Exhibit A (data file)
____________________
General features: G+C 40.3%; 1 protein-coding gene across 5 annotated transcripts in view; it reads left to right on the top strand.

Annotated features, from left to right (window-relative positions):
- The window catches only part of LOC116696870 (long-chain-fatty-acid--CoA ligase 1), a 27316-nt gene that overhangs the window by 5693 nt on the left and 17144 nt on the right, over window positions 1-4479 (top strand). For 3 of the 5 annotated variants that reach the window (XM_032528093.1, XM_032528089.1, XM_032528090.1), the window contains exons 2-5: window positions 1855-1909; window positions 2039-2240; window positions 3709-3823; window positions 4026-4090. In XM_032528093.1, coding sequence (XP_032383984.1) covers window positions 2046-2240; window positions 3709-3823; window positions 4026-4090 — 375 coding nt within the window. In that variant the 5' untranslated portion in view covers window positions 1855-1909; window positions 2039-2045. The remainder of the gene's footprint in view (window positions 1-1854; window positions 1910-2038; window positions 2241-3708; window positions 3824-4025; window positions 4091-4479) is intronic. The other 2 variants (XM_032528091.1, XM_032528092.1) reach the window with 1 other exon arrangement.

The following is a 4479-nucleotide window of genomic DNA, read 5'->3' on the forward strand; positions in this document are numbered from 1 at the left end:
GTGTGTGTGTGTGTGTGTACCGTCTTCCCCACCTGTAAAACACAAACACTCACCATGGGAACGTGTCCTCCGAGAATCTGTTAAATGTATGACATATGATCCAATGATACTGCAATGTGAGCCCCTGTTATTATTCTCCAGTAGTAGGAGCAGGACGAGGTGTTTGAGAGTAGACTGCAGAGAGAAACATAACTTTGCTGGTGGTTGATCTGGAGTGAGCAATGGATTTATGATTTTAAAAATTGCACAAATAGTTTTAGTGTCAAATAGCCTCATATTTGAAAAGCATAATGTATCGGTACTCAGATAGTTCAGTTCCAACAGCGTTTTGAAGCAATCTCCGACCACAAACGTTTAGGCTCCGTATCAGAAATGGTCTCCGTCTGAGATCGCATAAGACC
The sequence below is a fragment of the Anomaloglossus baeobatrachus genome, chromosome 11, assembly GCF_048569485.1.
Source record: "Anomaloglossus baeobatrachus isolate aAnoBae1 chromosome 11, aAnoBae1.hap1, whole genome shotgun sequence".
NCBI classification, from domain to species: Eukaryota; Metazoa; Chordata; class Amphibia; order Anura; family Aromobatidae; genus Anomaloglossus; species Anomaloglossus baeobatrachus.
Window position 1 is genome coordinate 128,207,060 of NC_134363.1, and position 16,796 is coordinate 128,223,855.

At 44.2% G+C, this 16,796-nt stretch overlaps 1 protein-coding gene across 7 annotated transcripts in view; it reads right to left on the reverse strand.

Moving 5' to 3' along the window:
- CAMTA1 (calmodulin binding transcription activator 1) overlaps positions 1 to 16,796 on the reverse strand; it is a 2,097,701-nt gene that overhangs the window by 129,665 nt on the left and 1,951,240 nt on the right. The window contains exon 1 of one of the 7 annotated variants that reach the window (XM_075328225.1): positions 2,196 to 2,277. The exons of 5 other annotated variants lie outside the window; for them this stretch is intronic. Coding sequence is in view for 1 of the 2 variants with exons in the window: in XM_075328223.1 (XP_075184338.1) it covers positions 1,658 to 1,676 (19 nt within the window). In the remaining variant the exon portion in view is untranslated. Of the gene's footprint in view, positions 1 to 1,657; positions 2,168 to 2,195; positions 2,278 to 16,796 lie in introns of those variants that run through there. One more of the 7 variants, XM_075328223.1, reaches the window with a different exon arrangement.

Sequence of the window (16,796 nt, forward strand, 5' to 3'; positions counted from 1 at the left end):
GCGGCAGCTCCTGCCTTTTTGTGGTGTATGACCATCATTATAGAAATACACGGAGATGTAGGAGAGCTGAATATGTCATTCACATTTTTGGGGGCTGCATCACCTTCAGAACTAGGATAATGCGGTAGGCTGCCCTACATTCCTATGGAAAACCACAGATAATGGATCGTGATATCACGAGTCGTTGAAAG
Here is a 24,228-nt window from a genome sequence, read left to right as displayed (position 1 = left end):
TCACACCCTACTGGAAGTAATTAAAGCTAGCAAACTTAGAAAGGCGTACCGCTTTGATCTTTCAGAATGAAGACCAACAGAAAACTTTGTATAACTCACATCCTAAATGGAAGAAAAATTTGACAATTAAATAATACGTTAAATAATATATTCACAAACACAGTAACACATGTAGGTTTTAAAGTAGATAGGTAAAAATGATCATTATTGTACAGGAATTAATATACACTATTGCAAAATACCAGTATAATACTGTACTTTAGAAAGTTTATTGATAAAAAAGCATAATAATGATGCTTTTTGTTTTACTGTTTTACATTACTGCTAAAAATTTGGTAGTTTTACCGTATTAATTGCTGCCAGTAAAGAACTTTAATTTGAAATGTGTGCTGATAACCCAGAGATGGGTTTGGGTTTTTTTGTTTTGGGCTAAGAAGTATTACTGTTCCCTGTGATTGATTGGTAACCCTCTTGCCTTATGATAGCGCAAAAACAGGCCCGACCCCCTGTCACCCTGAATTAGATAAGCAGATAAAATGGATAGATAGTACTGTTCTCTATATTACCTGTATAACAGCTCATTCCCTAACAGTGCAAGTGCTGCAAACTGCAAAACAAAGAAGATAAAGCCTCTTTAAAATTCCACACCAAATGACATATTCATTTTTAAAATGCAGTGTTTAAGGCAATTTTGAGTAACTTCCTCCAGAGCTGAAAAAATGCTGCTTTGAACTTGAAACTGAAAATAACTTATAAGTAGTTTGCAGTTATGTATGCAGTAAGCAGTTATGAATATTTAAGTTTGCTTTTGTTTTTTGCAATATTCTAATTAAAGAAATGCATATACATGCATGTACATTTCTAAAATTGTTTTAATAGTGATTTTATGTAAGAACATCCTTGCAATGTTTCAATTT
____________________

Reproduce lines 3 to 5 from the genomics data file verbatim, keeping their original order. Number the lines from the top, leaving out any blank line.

- The window catches only part of LOC116696870 (long-chain-fatty-acid--CoA ligase 1), a 27316-nt gene that overhangs the window by 5693 nt on the left and 17144 nt on the right, over window positions 1-4479 (top strand). For 3 of the 5 annotated variants that reach the window (XM_032528093.1, XM_032528089.1, XM_032528090.1), the window contains exons 2-5: window positions 1855-1909; window positions 2039-2240; window positions 3709-3823; window positions 4026-4090. In XM_032528093.1, coding sequence (XP_032383984.1) covers window positions 2046-2240; window positions 3709-3823; window positions 4026-4090 — 375 coding nt within the window. In that variant the 5' untranslated portion in view covers window positions 1855-1909; window positions 2039-2045. The remainder of the gene's footprint in view (window positions 1-1854; window positions 1910-2038; window positions 2241-3708; window positions 3824-4025; window positions 4091-4479) is intronic. The other 2 variants (XM_032528091.1, XM_032528092.1) reach the window with 1 other exon arrangement.

The following is a 4479-nucleotide window of genomic DNA, read 5'->3' on the forward strand; positions in this document are numbered from 1 at the left end:
GTGTGTGTGTGTGTGTGTACCGTCTTCCCCACCTGTAAAACACAAACACTCACCATGGGAACGTGTCCTCCGAGAATCTGTTAAATGTATGACATATGATCCAATGATACTGCAATGTGAGCCCCTGTTATTATTCTCCAGTAGTAGGAGCAGGACGAGGTGTTTGAGAGTAGACTGCAGAGAGAAACATAACTTTGCTGGTGGTTGATCTGGAGTGAGCAATGGATTTATGATTTTAAAAATTGCACAAATAGTTTTAGTGTCAAATAGCCTCATATTTGAAAAGCATAATGTATCGGTACTCAGATAGTTCAGTTCCAACAGCGTTTTGAAGCAATCTCCGACCACAAACGTTTAGGCTCCGTATCAGAAATGGTCTCCGTCTGAGATCGCATAAGACC